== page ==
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Ares 5 launch
Developers of the Ares 5 (above) and other spacecraft and launchers will have computing tools far more powerful than those available during Apollo—if they’re used correctly. (credit: NASA)

Will technology accelerate Ares development?

Project Apollo—the most complex engineering and management program in the history of the world—was achieved in little more than eight years from President Kennedy’s famous announcement. It was achieved without email, cell phones, personal digital assistants, personal computers, 3-D modeling programs, overnight delivery, or PowerPoint.

To be sure, the state-of-the-art mainframe computers were employed by NASA and its contractors for countless calculations for everything from orbital mechanics to IBM’s own Instrument Unit on the Saturn 5. However, for most engineers who worked on the Apollo program, they did most of their calculations on slide rules; personal electronic calculators had not yet been invented.

Cynics in program management today often refer to “death by PowerPoint” when describing their frustration in trying to move programs forward without dealing with a gauntlet of incessant presentation meetings.

Drawings for practically every piece of equipment used for Apollo were produced using mechanical lead pencils on velum paper or ink on Mylar, drawn on drafting tables. Copies were made from the familiar blueprint process. Copies of letters and memos were usually carbon copies. Facsimile machines did exist, but they were slow and resolution far from ideal.

For all of America’s and the world’s advances in technology in all its forms today, some argue it has not accelerated this nation’s ability to design, build, and launch hardware into space. As a design engineer who has used CAD software for the last 20 years, I would have to agree, in part, with that skeptical view. Cynics in program management today often refer to “death by PowerPoint” when describing their frustration in trying to move programs forward without dealing with a gauntlet of incessant presentation meetings.

George Low didn’t need PowerPoint

Peter Norvig created a buzz back in 1999 when he produced and eventually placed on the web “The Gettysburg PowerPoint Presentation”. He did it to prove a point. Lincoln’s great and concise speech fell apart when presented in a graphical medium employed simply because that medium existed. In its original form, the speech was superb and has stood the test of time. Presented in PowerPoint—because so many presentations are done this way today—much of the speech’s power, as well as emotion, were lost. In one of his subsequent articles, “PowerPoint: shot with its own bullets”, Norvig cited a superb example of clearheaded decision-making achieved during Project Apollo without the aid of technology:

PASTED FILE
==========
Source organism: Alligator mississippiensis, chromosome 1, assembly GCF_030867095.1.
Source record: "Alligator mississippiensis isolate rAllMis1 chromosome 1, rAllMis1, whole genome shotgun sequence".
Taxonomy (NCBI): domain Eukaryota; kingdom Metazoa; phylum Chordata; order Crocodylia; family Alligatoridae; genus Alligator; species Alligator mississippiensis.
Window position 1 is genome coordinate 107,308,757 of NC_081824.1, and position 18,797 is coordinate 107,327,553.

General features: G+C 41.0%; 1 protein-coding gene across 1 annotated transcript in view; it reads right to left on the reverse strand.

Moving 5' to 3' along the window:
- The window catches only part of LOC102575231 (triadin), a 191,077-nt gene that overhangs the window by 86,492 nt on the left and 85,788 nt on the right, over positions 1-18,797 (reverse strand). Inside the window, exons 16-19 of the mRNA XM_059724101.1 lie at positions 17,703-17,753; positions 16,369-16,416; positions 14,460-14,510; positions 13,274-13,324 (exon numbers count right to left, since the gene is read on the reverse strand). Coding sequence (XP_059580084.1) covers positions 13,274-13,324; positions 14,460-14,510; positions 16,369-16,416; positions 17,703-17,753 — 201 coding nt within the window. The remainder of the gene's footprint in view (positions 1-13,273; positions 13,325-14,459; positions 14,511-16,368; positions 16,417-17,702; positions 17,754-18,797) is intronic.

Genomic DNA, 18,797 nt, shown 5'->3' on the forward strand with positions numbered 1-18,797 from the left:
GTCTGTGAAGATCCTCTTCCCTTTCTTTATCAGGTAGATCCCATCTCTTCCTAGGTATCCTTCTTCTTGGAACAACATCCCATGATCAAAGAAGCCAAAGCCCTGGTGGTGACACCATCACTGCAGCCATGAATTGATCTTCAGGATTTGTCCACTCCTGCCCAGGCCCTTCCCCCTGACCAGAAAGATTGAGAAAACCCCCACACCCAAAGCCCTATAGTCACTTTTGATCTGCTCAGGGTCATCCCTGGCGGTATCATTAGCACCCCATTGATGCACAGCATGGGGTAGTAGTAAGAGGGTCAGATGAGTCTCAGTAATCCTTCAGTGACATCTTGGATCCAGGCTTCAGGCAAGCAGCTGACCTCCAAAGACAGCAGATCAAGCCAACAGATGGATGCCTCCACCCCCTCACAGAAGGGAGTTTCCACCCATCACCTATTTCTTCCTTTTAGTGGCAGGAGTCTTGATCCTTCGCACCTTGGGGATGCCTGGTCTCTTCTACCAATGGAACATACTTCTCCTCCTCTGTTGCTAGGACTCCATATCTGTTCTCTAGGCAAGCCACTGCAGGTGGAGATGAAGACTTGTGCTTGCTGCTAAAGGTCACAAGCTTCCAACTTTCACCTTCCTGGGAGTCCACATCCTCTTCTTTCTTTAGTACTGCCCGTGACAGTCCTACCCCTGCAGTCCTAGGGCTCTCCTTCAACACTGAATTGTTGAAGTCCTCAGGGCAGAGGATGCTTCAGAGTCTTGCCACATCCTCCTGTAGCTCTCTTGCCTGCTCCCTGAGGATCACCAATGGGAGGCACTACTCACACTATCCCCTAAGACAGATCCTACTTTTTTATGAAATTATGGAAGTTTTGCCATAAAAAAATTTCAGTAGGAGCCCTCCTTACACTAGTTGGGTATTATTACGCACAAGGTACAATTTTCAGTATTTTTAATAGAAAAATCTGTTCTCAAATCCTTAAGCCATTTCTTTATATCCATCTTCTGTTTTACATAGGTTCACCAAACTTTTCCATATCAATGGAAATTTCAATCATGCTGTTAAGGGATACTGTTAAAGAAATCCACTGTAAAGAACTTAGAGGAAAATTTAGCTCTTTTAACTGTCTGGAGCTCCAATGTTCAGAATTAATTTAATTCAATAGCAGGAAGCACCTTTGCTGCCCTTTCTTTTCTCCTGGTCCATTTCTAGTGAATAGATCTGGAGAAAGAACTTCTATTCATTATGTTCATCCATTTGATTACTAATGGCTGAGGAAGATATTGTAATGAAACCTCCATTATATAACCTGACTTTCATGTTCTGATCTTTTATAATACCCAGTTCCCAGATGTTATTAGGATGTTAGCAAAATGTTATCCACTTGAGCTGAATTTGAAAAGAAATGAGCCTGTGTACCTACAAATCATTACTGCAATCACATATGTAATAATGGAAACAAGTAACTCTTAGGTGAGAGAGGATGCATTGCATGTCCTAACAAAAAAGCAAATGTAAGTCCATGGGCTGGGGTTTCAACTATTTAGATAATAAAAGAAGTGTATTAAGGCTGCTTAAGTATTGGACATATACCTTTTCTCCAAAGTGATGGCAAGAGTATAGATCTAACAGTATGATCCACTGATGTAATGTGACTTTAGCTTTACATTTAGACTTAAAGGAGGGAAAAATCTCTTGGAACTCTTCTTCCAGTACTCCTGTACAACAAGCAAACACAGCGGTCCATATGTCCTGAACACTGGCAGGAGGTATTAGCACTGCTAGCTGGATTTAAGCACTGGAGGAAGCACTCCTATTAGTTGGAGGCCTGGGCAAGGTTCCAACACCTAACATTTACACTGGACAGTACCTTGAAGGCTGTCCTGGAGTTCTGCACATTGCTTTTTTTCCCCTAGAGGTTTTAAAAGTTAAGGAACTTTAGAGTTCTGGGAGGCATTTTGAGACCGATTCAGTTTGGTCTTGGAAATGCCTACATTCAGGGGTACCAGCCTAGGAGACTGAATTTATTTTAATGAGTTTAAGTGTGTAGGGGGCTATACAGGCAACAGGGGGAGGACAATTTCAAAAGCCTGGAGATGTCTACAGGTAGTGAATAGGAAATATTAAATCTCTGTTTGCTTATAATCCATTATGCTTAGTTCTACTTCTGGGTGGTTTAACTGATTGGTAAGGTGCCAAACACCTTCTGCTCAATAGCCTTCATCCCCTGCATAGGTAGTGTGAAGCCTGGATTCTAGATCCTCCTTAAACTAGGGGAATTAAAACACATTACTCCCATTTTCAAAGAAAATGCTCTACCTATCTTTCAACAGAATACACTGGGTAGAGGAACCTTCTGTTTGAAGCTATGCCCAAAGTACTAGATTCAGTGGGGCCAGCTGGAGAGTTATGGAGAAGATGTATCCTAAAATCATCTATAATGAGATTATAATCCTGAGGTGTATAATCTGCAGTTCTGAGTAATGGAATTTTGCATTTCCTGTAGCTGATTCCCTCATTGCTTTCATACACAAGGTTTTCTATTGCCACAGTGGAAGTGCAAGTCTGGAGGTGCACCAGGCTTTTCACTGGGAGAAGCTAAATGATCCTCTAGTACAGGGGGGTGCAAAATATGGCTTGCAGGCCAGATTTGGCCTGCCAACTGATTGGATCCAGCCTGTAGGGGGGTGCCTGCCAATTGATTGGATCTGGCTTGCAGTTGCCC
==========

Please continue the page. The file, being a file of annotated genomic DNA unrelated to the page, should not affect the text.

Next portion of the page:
For an example of excellent decision-making without PowerPoint, consider the agenda of Apollo program-manager George Low, on Aug 9, 1968. At 0845, Low met with Houston center-director Robert Gilruth to recommend that the Apollo 8 mission attempt a lunar orbit, an ambitious change from previous plans. Gilruth agreed. At 0900, Low met with flight-director Chris Kraft, who verified the technical feasibility. At 0930 Low, Gilruth and Kraft agreed to present the idea to Wernher von Braun. They flew to Huntsville to meet von Braun and others at 1430 that afternoon. The lunar orbit plan was tentatively approved that day. Just 4 months later, Apollo 8 orbited the Moon, sending back the first photograph of an Earthrise over another world.

Think what Low accomplished in the time that many present-day bureaucrats take to select their fonts and backgrounds. He achieved consensus on a billion-dollar decision about one of the most complex engineering projects of all time, with enormous implications for national security. PowerPoint cannot help you do that.

There are sophisticated software programs today that can not only aid in the design of complex parts and assemblies, but also perform stress analysis and perform thermodynamic, mechanical, and electrical failure analysis so costly destructive testing does not have to be performed. Such software should drastically compress the time it takes to conduct research, design, development, test, and validation of much flight hardware.

With the vast resources of technology available today, how long do you think it would take to conduct an identical Apollo program if there was comparable funding? Do you think it could be achieved in less time than it took nearly forty years ago? It is axiomatic that the shorter a space vehicle development program is, the less expensive it will be at the end. Why can’t such technology be employed to effectively shorten the design and development programs within Project Constellation?

It is axiomatic that the shorter a space vehicle development program is, the less expensive it will be at the end. Why can’t such technology be employed to effectively shorten the design and development programs within Project Constellation?

There is, of course, the issue of money and manpower. Constellation is operating at nowhere near the pace and funding of Apollo. NASA must also continue to operate the shuttle program and manage the International Space Station. Nevertheless, design and development of Ares 1 and Ares 5 should consume less time than Saturn 1 and Saturn 5 by harnessing the technological tools available today and taking into account the solid rocket motor design common to both launch vehicles has already been designed and proven.

One thing is certain. This current and future technology will ensure that the launch vehicles and spacecraft eventually produced will be the finest to ever leave this planet.


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